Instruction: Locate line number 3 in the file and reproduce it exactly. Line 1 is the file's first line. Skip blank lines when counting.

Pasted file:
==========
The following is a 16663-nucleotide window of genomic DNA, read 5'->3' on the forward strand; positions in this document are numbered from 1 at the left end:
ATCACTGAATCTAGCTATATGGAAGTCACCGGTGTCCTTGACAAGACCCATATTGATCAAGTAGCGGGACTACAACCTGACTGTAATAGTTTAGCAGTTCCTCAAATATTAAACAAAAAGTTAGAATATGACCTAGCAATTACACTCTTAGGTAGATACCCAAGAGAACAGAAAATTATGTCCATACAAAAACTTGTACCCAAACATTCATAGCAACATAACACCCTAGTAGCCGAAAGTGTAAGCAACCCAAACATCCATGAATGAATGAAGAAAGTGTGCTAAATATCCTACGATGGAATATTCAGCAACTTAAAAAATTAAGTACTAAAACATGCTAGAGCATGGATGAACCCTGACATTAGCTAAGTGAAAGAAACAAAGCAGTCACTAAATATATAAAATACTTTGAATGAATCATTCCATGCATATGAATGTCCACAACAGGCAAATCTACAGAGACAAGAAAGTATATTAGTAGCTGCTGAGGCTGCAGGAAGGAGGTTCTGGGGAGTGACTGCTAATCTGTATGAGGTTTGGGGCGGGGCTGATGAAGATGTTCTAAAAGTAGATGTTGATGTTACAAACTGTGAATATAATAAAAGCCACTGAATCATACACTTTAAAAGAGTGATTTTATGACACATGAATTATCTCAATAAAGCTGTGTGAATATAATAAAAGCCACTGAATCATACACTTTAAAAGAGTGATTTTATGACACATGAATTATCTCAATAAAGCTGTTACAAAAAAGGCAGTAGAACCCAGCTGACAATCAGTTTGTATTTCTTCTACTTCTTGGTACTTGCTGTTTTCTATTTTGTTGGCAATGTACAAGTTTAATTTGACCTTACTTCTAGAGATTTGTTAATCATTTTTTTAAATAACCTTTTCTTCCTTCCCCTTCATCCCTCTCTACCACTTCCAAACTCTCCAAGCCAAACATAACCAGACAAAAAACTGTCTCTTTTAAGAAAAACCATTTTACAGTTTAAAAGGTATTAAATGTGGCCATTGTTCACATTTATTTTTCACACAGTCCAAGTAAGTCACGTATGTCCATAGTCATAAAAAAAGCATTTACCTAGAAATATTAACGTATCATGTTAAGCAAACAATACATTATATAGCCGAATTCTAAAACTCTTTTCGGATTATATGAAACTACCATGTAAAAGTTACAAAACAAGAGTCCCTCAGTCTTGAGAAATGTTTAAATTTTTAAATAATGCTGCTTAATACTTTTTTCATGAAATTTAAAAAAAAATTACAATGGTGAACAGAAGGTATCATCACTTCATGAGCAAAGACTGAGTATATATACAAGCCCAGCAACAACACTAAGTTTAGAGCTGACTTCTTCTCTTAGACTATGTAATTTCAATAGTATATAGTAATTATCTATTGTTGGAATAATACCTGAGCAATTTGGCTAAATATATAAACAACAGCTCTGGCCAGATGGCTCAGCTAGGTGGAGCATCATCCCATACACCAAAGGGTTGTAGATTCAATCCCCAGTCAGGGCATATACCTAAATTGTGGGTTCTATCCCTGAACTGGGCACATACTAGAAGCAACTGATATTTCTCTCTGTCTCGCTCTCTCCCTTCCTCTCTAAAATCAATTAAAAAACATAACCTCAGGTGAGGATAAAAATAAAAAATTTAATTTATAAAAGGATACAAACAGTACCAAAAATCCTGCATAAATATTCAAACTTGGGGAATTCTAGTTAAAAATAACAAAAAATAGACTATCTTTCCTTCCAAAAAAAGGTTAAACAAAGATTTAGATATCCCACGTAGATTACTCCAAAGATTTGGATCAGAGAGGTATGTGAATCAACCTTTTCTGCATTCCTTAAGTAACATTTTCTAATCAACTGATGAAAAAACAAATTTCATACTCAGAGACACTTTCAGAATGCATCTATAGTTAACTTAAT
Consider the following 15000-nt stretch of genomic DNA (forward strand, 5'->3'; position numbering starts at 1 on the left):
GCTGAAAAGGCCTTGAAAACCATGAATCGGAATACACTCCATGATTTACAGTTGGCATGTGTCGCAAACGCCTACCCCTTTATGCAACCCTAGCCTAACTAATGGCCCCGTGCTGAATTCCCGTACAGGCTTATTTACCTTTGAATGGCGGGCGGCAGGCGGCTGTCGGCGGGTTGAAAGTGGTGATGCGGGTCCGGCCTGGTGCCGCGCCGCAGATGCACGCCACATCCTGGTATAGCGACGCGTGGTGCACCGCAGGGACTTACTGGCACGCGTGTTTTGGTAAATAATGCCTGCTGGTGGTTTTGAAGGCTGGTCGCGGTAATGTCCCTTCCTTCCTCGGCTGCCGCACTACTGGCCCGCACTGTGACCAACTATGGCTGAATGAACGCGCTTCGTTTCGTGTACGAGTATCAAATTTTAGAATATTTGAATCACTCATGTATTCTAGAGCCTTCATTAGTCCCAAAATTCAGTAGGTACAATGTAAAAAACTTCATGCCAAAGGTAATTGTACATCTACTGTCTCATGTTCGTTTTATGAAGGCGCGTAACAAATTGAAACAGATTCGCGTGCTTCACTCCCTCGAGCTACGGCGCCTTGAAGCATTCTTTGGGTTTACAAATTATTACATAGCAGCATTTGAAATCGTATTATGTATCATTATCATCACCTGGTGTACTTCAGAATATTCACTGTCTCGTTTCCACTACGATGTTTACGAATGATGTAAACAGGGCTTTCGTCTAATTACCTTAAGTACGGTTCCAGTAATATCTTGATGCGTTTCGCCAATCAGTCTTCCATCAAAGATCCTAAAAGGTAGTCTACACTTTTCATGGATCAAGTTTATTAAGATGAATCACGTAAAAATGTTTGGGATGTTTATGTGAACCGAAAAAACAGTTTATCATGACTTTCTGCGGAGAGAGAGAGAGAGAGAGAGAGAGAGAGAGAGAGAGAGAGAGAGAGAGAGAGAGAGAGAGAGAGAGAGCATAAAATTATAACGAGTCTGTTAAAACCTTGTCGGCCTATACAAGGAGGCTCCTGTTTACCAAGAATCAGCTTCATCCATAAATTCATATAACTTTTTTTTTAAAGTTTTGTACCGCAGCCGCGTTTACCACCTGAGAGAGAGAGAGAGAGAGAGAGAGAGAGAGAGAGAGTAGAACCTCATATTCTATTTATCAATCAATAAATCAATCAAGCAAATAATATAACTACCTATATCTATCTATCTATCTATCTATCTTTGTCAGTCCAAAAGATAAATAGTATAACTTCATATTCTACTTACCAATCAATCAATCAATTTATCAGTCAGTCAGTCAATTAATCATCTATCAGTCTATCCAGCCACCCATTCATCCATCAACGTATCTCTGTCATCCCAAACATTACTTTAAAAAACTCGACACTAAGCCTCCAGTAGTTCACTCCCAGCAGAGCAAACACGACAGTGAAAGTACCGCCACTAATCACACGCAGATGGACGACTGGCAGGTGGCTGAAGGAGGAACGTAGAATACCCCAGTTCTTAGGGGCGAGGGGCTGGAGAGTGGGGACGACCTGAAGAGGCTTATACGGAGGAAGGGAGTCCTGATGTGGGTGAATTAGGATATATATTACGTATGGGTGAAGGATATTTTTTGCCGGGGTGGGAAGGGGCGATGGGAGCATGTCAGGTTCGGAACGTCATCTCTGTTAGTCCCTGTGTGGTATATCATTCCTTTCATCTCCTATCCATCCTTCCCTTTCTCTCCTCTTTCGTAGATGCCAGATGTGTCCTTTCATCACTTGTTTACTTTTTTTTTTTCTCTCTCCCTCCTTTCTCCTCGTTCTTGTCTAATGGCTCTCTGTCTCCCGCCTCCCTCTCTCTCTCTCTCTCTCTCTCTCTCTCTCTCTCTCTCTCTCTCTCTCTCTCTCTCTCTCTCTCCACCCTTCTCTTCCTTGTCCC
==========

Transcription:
Consider the following 15000-nt stretch of genomic DNA (forward strand, 5'->3'; position numbering starts at 1 on the left):